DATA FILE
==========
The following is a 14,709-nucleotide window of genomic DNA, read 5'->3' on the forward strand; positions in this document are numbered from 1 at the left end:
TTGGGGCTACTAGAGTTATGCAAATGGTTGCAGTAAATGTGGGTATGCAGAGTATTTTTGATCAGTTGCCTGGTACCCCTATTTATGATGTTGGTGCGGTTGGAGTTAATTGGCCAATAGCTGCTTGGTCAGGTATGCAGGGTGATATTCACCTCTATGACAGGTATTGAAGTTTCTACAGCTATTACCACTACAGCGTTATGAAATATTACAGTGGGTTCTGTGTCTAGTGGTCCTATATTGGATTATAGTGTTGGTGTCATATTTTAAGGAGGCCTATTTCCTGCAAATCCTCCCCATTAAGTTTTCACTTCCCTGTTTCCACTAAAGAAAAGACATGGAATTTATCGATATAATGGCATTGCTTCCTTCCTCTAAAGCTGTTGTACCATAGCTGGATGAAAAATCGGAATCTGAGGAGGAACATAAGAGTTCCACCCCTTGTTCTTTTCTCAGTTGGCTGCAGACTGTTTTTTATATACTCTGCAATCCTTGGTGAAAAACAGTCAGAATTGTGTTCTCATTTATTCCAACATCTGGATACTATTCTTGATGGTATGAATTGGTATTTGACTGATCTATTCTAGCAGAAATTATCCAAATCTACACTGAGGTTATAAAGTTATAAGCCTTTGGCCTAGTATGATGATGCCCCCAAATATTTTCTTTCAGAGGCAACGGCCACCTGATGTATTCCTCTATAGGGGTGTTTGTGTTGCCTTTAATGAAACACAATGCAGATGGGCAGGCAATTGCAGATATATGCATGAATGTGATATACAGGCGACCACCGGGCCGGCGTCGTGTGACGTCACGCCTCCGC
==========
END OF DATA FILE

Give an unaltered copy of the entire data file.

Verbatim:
The following is a 14,709-nucleotide window of genomic DNA, read 5'->3' on the forward strand; positions in this document are numbered from 1 at the left end:
TTGGGGCTACTAGAGTTATGCAAATGGTTGCAGTAAATGTGGGTATGCAGAGTATTTTTGATCAGTTGCCTGGTACCCCTATTTATGATGTTGGTGCGGTTGGAGTTAATTGGCCAATAGCTGCTTGGTCAGGTATGCAGGGTGATATTCACCTCTATGACAGGTATTGAAGTTTCTACAGCTATTACCACTACAGCGTTATGAAATATTACAGTGGGTTCTGTGTCTAGTGGTCCTATATTGGATTATAGTGTTGGTGTCATATTTTAAGGAGGCCTATTTCCTGCAAATCCTCCCCATTAAGTTTTCACTTCCCTGTTTCCACTAAAGAAAAGACATGGAATTTATCGATATAATGGCATTGCTTCCTTCCTCTAAAGCTGTTGTACCATAGCTGGATGAAAAATCGGAATCTGAGGAGGAACATAAGAGTTCCACCCCTTGTTCTTTTCTCAGTTGGCTGCAGACTGTTTTTTATATACTCTGCAATCCTTGGTGAAAAACAGTCAGAATTGTGTTCTCATTTATTCCAACATCTGGATACTATTCTTGATGGTATGAATTGGTATTTGACTGATCTATTCTAGCAGAAATTATCCAAATCTACACTGAGGTTATAAAGTTATAAGCCTTTGGCCTAGTATGATGATGCCCCCAAATATTTTCTTTCAGAGGCAACGGCCACCTGATGTATTCCTCTATAGGGGTGTTTGTGTTGCCTTTAATGAAACACAATGCAGATGGGCAGGCAATTGCAGATATATGCATGAATGTGATATACAGGCGACCACCGGGCCGGCGTCGTGTGACGTCACGCCTCCGC